IUCN. 2012. IUCN Red List Categories and Criteria: Version 3.1. Second edition. IUCN Species Survival Commission. IUCN, Gland, Switzerland and Cambridge, U.K. www.iucnredlist.org/technical-documents/categories-and-criteria.

IUCN Standards and Petitions Committee. 2019. Guidelines for using the IUCN Red List Categories and Criteria. Version 14. http://www.iucnredlist.org/documents/RedListGuidelines.pdf.

del Hoyo, J.; Collar, N.; Kirwan, G. M. 2020. Costa Rican Ground-sparrow (Melozone cabanisi). In: del Hoyo, J.; Elliot, A.; Sargatal, J.; Christie, D. A.; de Juana, E. (eds). Handbook of the Birds of the World Alive. Lynx Edicions. Barcelona, Spain. https://www.hbw.com/node/1344147 (Accessed 14 February 2010).

Panjabi, A. O.; Easton, W. E.; Blancher, P. J.; Shaw, A. E.; Andres, B. A.; Beardmore, C. J.; Camfield, A. F.; Demarest, D. W.; Dettmers, R.; Keller, R. H.; Rosenberg, K. V.; Will, T. 2019. Avian Conservation Assessment Database Handbook, Version 2019. Partners in Flight Technical Series No. 8. http://pif.birdconservancy.org/acad_handbook.pdf.

Partners in Flight. 2019. Avian Conservation Assessment Database, version 2019. http://pif.birdconservancy.org/ACAD.

Sandoval, L.; Bitton, P.-P.; Doucet, S. M.; Mennill, D. J. 2014. Analysis of plumage, morphology, and voice reveals species-level differences between two subspecies of Prevost’s Ground-sparrow Melozone biarcuata (Prévost and Des Murs) (Aves: Emberizidae). Zootaxa 3895(1): 103-116.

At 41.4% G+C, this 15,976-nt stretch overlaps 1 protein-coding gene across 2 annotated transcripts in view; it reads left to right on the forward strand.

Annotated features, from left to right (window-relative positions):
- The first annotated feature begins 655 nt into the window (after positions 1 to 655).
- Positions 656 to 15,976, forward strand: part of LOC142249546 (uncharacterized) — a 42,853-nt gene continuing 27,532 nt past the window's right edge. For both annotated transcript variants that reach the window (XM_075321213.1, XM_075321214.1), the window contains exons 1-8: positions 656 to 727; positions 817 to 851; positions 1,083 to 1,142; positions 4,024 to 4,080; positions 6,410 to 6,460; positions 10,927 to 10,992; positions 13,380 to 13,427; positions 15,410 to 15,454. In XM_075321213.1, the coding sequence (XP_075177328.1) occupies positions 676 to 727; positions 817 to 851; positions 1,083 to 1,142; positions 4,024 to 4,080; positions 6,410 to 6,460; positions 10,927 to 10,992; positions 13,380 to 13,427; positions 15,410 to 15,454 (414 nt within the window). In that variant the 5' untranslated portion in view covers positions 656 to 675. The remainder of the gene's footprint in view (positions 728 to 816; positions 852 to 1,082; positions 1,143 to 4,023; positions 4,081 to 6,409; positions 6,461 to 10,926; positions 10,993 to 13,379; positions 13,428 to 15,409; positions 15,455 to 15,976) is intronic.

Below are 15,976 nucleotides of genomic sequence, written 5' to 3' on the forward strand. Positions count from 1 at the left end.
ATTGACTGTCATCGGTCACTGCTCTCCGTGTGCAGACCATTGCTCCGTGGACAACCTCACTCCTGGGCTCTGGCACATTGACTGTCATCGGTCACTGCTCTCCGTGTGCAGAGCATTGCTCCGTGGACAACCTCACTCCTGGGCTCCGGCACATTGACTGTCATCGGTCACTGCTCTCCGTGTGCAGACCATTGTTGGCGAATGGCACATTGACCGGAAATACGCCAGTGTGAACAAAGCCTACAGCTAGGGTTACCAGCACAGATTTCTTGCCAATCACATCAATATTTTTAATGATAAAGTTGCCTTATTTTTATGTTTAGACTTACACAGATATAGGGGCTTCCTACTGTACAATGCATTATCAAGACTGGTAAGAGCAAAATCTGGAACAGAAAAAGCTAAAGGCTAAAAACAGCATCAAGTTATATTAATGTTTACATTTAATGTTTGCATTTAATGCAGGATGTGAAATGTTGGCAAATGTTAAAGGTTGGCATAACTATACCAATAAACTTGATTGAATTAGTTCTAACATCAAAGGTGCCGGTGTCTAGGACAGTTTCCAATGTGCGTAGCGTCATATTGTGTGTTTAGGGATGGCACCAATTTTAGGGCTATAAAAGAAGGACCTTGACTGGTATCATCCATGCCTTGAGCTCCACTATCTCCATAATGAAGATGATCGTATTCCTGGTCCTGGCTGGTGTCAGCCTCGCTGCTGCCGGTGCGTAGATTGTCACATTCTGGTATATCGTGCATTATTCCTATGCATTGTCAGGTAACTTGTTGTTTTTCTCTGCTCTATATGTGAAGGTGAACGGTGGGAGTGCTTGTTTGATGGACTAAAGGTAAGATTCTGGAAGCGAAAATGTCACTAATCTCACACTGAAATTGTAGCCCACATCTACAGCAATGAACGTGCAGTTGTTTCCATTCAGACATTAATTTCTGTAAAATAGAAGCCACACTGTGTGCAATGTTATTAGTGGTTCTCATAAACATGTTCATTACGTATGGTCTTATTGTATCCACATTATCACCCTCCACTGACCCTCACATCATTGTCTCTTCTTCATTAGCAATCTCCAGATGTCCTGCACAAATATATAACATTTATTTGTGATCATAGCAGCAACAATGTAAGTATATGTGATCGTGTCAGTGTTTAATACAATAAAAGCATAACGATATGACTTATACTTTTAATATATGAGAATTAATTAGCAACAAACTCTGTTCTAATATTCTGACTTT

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3 Responses to Archived 2020 topic: Costa Rican Ground-sparrow (Melozone cabanisi): revise global status?

  1. Red List Team (BirdLife International) says:

    The window for consultation is now closed. We will analyse and interpret the new information and post a preliminary decision on this species’s Red List status on this page in early July.

    Thank you,
    BirdLife Red List Team

  2. Red List Team (BirdLife International) says:

    Preliminary proposal

    Based on available information, our preliminary proposal for the 2020 Red List would be to adopt the proposed classification outlined in the initial forum discussion.

    There is now a period for further comments until the final deadline in mid-July, after which the recommended categorisations will be put forward to IUCN.

    Please note that we will then only post final recommended categorisations on forum discussions where these differ from those in the initial proposal.

    The final 2020 Red List categories will be published on the BirdLife and IUCN websites in December 2020/January 2021, following further checking of information relevant to the assessments by both BirdLife and IUCN.

  3. Red List Team (BirdLife International) says:

    Recommended categorisation to be put forward to IUCN

    The final categorisation for this species has not changed. Costa Rican Ground-sparrow is recommended to be listed as Near Threatened, approaching the threshold for listing as threatened under Criterion B1b(iii,v).

    Many thanks for everyone who contributed to the 2020 GTB Forum process. The final 2020 Red List categories will be published on the BirdLife and IUCN websites in December 2020/January 2021, following further checking of information relevant to the assessments by both BirdLife and IUCN.

Comments are closed.